The right to be forgotten is one of the 21st century’s most debated technological and online privacy issue, and France is not yet willing to drop it. On Friday, Friday’s privacy supervisor has called on Google to enforce a European data protection regulation for all of its global domains.
France threatened with financial penalties otherwise, as the decrees issued last year from from Europe’s top court demands that anyone has the right to request the removal of any links about themselves from Google’s search results.
This is the “right to be forgotten” in a shell; the initiative has caused some tension between Google and some of the European privacy regulators, and Google must comply, as approximately 90 percent of the company’s market share are in Europe.
On one hand, Google argues that the ruling should only apply to local domains, such as Google.ro in Romania; on the other, European authorities want the results to be removed from all of the company’s servers, including the mother-domain, Google.com.
This request was made a few months ago, but French authorities are following-up with a new pressure on Google, threatening to penalize the company with up to €300,000, or roughly $340,000 if the ruling is now enforced across all of its domains in the next 15 days.
A separate privacy case form last year resulted in Google receiving a €150,000 fine for falling short on adhering to France’s rules. One of the most vocal supporters of the ruling is Isabelle Falque-Pierrotin, leader of the French data protection authority.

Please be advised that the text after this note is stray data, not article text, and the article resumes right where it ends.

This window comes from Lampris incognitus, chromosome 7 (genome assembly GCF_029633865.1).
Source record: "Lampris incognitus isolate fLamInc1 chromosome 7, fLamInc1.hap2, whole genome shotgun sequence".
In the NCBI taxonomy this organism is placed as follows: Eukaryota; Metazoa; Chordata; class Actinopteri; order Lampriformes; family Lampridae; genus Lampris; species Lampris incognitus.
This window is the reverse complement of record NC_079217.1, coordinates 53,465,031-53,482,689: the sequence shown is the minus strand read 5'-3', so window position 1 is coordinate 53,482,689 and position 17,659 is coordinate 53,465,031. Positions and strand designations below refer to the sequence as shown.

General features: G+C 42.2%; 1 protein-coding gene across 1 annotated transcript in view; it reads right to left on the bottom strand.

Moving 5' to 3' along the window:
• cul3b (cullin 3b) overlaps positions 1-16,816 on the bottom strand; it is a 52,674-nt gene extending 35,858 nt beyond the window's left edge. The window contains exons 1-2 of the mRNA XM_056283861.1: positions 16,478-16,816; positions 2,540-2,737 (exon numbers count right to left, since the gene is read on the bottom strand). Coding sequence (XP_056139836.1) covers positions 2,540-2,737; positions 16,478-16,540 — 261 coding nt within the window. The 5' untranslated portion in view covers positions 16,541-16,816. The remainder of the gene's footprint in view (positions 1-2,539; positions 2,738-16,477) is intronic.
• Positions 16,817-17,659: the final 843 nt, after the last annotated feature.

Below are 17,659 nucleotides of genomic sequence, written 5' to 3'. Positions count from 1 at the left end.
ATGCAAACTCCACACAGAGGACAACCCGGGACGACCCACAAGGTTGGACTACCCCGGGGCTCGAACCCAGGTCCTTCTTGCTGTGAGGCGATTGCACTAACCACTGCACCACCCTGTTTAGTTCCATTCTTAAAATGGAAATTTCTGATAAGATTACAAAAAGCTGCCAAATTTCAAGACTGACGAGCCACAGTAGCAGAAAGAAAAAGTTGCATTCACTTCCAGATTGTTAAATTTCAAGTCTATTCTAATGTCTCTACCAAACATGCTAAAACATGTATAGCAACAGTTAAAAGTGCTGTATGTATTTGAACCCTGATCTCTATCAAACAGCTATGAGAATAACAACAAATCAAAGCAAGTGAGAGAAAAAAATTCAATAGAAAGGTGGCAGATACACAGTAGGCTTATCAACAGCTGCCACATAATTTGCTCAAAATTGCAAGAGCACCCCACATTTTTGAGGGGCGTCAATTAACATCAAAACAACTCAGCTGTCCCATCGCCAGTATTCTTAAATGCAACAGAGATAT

She is not only fighting for France’s right-to-be-forgotten, but also for the expansion of Europe’s rules. There is a meeting in Paris next week where the region’s privacy officials will have the opportunity to discuss data protection issues, starting from the right to be forgotten to the changes to Europe’s privacy regulations that are still pending.
Ever since last year’s ruling, the French have been the most active among the Europeans to make use of their right to be forgotten, requesting the removal of most links from Google’s listings.
The company has received more than 55,000 requests from France, but only half of them have been approved, according to Google’s latest transparency report. The tech giant is apparently trying to find the balance between offering the individual its right to privacy and other individuals’ right to access online information.
Image Source: Intellectual Property Magazine